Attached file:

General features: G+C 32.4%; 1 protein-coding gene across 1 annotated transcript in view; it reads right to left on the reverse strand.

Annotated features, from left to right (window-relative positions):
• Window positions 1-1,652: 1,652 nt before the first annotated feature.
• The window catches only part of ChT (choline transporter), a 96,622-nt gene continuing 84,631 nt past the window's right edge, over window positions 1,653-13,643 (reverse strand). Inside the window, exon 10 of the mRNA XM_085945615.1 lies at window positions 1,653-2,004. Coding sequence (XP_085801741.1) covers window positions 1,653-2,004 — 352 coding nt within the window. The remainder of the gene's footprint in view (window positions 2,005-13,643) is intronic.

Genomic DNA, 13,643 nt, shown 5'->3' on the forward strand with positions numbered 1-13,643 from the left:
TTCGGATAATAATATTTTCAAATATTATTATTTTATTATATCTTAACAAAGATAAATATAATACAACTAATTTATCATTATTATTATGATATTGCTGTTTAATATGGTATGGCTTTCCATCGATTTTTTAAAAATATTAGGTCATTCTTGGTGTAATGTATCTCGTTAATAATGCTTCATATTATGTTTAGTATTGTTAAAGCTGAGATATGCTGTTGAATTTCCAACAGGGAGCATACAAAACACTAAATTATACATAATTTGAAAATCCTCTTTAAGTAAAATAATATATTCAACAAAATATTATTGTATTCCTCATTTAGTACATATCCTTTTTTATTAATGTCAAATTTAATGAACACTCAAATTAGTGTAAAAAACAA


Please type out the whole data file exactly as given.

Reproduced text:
General features: G+C 32.4%; 1 protein-coding gene across 1 annotated transcript in view; it reads right to left on the reverse strand.

Annotated features, from left to right (window-relative positions):
• Window positions 1-1,652: 1,652 nt before the first annotated feature.
• The window catches only part of ChT (choline transporter), a 96,622-nt gene continuing 84,631 nt past the window's right edge, over window positions 1,653-13,643 (reverse strand). Inside the window, exon 10 of the mRNA XM_085945615.1 lies at window positions 1,653-2,004. Coding sequence (XP_085801741.1) covers window positions 1,653-2,004 — 352 coding nt within the window. The remainder of the gene's footprint in view (window positions 2,005-13,643) is intronic.

Genomic DNA, 13,643 nt, shown 5'->3' on the forward strand with positions numbered 1-13,643 from the left:
TTCGGATAATAATATTTTCAAATATTATTATTTTATTATATCTTAACAAAGATAAATATAATACAACTAATTTATCATTATTATTATGATATTGCTGTTTAATATGGTATGGCTTTCCATCGATTTTTTAAAAATATTAGGTCATTCTTGGTGTAATGTATCTCGTTAATAATGCTTCATATTATGTTTAGTATTGTTAAAGCTGAGATATGCTGTTGAATTTCCAACAGGGAGCATACAAAACACTAAATTATACATAATTTGAAAATCCTCTTTAAGTAAAATAATATATTCAACAAAATATTATTGTATTCCTCATTTAGTACATATCCTTTTTTATTAATGTCAAATTTAATGAACACTCAAATTAGTGTAAAAAACAA